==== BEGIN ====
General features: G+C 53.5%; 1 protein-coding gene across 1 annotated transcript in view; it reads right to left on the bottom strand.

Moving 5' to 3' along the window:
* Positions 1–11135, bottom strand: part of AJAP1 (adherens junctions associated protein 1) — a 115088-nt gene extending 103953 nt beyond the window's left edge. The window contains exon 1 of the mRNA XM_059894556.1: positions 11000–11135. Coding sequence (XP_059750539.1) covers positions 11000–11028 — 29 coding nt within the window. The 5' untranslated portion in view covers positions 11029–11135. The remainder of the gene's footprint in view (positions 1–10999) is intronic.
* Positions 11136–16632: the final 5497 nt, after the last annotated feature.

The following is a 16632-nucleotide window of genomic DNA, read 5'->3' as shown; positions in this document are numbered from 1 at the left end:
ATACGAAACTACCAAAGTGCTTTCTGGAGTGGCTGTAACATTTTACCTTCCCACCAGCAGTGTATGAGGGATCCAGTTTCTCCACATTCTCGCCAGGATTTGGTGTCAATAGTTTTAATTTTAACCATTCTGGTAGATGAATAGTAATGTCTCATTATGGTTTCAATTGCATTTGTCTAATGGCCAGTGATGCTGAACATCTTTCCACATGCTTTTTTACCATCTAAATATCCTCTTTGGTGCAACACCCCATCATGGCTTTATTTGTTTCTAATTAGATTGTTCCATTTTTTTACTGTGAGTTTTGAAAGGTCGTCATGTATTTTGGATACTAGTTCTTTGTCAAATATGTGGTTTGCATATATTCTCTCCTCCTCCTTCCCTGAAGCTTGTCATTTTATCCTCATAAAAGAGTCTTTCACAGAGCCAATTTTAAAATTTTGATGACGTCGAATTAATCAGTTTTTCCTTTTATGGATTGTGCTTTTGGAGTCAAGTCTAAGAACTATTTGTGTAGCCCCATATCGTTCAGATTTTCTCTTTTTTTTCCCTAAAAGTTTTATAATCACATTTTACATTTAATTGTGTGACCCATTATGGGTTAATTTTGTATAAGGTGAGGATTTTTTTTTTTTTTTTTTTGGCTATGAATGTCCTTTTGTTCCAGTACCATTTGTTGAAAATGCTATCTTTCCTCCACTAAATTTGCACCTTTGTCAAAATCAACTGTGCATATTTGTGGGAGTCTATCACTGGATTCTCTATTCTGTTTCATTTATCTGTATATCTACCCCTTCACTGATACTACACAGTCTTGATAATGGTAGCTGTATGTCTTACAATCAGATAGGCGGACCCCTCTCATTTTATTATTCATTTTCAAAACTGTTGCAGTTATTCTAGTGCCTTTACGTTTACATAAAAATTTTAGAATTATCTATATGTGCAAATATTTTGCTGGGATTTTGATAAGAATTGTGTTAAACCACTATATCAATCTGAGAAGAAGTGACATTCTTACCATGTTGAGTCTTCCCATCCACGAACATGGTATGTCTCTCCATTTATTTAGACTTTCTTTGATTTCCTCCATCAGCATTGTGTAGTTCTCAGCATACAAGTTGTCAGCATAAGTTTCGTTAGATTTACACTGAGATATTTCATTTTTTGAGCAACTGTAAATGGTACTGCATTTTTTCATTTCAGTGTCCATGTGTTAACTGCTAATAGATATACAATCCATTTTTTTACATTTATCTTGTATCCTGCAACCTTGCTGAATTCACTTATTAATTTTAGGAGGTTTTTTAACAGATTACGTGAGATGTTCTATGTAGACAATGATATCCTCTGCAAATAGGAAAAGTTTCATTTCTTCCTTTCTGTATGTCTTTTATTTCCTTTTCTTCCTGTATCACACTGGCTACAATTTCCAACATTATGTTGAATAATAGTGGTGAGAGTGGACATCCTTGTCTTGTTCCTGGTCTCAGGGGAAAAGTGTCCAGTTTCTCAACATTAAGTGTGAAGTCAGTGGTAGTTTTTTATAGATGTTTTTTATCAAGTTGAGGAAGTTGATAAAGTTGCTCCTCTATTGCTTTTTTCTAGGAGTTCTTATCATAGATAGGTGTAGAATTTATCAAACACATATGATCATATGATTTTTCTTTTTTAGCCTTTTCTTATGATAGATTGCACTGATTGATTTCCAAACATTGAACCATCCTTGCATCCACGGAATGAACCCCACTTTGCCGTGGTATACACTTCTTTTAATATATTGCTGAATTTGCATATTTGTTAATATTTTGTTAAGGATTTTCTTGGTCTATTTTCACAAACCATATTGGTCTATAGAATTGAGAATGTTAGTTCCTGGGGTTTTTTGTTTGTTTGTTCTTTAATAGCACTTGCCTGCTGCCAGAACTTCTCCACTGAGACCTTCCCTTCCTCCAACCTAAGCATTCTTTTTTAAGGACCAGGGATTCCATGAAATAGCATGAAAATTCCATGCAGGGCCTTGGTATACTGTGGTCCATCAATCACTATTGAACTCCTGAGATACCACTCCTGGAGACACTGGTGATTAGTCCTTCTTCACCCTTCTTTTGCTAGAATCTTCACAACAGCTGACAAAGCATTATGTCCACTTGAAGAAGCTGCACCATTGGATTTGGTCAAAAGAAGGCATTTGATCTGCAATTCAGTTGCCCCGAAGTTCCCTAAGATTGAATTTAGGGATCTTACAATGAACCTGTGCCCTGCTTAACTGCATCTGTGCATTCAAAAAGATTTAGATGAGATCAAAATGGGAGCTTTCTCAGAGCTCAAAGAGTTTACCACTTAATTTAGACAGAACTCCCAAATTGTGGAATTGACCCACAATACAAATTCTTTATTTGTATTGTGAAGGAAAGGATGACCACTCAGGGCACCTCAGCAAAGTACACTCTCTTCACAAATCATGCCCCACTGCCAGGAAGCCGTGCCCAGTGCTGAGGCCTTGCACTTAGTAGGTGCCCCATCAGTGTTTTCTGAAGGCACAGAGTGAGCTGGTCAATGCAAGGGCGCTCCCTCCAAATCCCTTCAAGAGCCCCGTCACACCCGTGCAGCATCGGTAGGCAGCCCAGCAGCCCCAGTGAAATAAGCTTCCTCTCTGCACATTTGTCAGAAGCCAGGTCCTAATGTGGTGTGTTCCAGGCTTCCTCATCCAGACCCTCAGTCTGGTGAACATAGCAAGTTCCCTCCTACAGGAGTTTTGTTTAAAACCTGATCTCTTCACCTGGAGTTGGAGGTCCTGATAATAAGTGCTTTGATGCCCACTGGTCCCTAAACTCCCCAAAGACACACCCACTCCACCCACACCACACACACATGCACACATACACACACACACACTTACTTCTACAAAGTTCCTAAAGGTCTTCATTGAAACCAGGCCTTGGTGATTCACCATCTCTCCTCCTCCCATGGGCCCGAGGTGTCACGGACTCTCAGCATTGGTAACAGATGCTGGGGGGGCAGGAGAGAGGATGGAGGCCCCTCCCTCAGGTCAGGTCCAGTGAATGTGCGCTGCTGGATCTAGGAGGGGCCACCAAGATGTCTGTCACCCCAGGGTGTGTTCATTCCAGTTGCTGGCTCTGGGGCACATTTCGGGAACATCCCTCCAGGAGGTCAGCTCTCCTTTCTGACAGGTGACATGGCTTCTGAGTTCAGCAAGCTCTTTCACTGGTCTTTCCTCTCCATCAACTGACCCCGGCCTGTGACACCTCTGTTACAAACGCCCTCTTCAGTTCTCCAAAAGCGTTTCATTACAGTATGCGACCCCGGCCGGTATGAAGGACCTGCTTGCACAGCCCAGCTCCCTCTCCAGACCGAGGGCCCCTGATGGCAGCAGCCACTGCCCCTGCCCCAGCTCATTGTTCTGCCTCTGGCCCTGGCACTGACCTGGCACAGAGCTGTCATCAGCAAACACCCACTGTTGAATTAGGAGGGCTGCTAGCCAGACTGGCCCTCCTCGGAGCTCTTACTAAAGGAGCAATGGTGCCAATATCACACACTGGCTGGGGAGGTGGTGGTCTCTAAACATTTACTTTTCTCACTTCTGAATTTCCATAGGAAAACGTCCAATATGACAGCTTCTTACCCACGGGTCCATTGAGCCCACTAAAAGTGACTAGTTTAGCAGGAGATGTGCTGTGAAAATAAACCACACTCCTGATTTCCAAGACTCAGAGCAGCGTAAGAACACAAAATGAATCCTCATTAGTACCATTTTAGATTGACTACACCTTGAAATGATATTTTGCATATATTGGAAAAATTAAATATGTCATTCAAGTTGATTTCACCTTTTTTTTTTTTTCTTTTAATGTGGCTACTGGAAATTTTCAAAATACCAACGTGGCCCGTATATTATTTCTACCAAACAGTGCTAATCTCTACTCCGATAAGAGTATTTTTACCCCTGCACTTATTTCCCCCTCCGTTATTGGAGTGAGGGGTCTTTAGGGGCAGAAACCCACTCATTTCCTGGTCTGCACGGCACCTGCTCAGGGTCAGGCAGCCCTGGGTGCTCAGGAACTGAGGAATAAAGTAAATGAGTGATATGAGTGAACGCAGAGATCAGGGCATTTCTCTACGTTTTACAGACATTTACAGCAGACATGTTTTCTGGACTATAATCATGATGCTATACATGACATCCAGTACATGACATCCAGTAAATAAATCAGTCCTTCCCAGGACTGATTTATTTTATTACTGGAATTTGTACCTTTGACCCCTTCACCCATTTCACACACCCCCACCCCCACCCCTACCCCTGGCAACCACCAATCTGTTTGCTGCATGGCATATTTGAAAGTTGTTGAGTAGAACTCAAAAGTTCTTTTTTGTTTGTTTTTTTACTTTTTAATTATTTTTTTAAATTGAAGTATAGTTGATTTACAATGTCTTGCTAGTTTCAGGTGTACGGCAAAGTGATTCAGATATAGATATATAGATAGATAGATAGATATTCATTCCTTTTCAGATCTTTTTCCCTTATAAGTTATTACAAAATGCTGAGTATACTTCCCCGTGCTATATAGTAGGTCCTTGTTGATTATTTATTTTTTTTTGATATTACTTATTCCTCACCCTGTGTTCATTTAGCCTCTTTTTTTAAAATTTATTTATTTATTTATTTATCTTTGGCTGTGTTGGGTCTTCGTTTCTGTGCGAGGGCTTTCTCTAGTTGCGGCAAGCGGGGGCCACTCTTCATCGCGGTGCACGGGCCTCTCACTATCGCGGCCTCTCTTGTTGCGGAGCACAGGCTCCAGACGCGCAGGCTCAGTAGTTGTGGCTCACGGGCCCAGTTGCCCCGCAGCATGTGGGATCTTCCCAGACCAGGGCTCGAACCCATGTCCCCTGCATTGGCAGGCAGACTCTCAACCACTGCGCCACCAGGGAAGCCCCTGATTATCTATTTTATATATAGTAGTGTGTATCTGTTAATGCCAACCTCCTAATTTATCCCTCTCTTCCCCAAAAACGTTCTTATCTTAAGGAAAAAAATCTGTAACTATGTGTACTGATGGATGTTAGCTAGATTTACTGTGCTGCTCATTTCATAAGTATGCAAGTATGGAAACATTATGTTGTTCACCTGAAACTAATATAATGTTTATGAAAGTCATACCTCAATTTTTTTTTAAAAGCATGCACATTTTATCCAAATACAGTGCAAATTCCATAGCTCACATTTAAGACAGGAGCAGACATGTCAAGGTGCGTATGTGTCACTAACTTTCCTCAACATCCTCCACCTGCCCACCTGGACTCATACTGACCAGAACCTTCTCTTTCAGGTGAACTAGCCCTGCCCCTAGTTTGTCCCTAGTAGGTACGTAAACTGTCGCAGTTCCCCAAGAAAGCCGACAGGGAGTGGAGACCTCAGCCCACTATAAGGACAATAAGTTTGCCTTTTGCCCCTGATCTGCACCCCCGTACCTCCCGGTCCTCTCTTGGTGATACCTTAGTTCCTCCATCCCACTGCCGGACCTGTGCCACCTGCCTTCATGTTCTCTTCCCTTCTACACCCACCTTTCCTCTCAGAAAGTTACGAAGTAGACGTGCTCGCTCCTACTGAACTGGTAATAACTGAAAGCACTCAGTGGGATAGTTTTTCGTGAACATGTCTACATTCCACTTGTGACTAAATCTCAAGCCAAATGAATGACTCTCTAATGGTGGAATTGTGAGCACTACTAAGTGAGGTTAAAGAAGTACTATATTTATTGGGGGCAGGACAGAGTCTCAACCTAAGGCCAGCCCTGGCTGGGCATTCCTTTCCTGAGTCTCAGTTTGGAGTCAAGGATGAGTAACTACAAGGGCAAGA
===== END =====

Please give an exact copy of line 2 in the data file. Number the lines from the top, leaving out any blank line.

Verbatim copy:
Moving 5' to 3' along the window: